Pure by Julianna Baggott
I’ll be honest, I picked up Pure in the bookshop based mostly on the fact that the sticker on the front says ‘Love The Hunger Games Love Pure’. Then I read the blurb and thought it sounded right up my street – dystopian, post-apocalyptic, YA. So I bought it and read it, of course. Here are my thoughts on Pure by Julianna Baggott.
The deathly houses all fell down. The sick souls wander ’round and ’round.
Pressia barely remembers the Detonations. But, living amongst the devastation, every day a dangerous struggle for the survivors who are marked by their fused, burnt, damaged bodies, she is starkly aware of what has been lost.
Burn a pure and breathe the ash…
Partridge is one of the lucky few sheltered inside the Dome. They escaped the apocalypse unmarked, pure. But he doesn’t feel safe. Smothered by the rigid order of the Dome’s regime, he suspects all is not as it seems.
When Pressia meets Partridge, their worlds shatter all over again.
First things first, I should warn those of you thinking about reading this book: Pure is horrible. By that, I mean it’s grotesque, creepy, disturbing, and absolutely frightening. When they said that the survivors of the Detonations were marked by their fused, burnt, damaged bodies, they really weren’t joking. First up, Pressia’s arm has been fused with a doll, so its eyes, mouth and plastic features are now a part of her body. Pressia’s grandfather has a fan fused into his neck, and another integral character, Bradwell, has several birds fluttering away in his back. At first, I found it quite uncomfortable to read about these parts of people, but by the end I came to realise that they can be quite beautiful in a way.
Other survivors have fused together with their siblings, friends, children, now together as one for the rest of their lives. Even more extreme are the Dusts, people who’ve become one with the earth. These have lost most of their humanity, and are a big threat to other survivors.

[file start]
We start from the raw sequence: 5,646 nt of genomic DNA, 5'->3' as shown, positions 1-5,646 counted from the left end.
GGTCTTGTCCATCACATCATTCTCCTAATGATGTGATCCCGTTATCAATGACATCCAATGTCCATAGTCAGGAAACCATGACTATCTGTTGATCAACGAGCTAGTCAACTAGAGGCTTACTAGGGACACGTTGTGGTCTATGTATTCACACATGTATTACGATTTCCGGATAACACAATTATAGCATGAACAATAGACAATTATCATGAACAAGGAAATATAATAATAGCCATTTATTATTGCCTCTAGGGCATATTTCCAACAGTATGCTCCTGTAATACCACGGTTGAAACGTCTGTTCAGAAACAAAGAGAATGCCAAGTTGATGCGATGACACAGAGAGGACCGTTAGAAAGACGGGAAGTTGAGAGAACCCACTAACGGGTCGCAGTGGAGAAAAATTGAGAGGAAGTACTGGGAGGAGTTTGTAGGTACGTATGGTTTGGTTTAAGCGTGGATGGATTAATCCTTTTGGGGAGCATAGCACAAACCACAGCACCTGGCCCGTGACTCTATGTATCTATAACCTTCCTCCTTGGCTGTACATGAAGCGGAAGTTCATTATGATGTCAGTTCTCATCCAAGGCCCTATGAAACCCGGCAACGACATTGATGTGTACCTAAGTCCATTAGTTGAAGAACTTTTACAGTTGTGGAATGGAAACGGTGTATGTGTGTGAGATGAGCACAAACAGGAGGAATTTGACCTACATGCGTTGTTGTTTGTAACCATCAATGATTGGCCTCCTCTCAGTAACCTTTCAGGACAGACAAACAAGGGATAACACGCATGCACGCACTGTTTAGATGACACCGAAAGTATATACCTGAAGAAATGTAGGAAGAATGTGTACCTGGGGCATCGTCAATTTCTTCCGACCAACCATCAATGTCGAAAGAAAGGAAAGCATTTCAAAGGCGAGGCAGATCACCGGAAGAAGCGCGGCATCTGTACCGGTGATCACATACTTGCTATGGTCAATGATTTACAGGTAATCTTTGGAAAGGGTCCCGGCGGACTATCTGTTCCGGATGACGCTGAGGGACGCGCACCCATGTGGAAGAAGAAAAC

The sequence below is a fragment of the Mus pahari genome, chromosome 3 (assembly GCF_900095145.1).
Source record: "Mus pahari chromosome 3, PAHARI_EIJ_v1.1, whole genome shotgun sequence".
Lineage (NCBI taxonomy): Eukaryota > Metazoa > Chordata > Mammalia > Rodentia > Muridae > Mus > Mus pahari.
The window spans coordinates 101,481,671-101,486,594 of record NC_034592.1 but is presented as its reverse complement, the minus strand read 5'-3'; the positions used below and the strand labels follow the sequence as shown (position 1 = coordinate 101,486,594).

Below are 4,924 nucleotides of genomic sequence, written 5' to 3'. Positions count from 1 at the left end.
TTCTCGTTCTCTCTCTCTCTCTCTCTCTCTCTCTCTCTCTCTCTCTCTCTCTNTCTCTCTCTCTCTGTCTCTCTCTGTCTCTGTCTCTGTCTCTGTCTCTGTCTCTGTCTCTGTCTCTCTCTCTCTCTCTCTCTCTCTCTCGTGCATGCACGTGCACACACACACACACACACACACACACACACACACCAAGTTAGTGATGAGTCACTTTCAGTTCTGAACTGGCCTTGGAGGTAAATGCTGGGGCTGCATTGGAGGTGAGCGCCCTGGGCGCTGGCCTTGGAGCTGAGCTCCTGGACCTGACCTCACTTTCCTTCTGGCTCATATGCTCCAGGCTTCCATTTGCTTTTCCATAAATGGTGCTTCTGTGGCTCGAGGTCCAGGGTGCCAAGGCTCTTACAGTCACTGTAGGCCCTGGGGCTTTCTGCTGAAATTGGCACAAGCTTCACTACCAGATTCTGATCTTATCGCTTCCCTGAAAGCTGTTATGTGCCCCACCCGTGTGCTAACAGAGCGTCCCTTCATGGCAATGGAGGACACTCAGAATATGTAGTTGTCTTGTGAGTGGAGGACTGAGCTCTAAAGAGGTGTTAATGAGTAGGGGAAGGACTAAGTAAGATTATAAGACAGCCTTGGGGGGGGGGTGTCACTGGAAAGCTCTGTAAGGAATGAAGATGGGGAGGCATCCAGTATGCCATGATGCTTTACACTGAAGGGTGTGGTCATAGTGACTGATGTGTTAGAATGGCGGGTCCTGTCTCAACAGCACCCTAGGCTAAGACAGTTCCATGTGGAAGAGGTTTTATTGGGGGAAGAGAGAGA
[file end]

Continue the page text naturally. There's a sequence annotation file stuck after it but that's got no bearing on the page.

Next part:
Once you’re accustomed to reading about this world that is so different from the one we live in now, it’s time to delve into the storyline. The narrative is split between various characters, though in third person. It reminded me of Michael Grant’s Gone series. We follow Pressia as she tries to escape from the OSR, a ‘Pure’ named Partridge as he tries to escape the Dome, inside which people were completely protected from the Detonations, Lyda, who is also a Pure, and El Captain, who was fused to his brother Helmud when the Detonations hit.
Sometimes, I find split narratives confusing and overly complex, especially when there are more than two characters involved. However, Julianna Baggott did really well with it, enabling a bigger picture to be painted for the reader.
I do have a few gripes with Pure though. It’s just so obvious sometimes. For example, there’s a ‘fairytale’ that plays quite an important part in the story from the beginning, but the secrets behind it are handed to you on a plate. I really wondered why the characters hadn’t figured it out before. They don’t get to the bottom of it until after the half way point in the book.
There’s no doubt that there’s action from beginning to end in Pure, but some of it isn’t that gripping. I wasn’t completely hooked, and it took me quite a long time to get through some of the slow points.
There are also quite a few holes in the storyline – many questions that never got answered, and I don’t think ever will.
Also, I’m not sure that all lovers of The Hunger Games will love Pure. It’s got a lot more horror elements in it than the Hunger Games, and a much darker feel to it overall. I think it’s more of a book for lovers of The Maze Runner and the aforementioned Gone series. Plus, it really isn’t for the faint hearted.
I’m sure that I will read the next book in the series, Fuse, but I won’t be rushing out to read it tomorrow.
What did you think of Pure? I’d love to know your thoughts.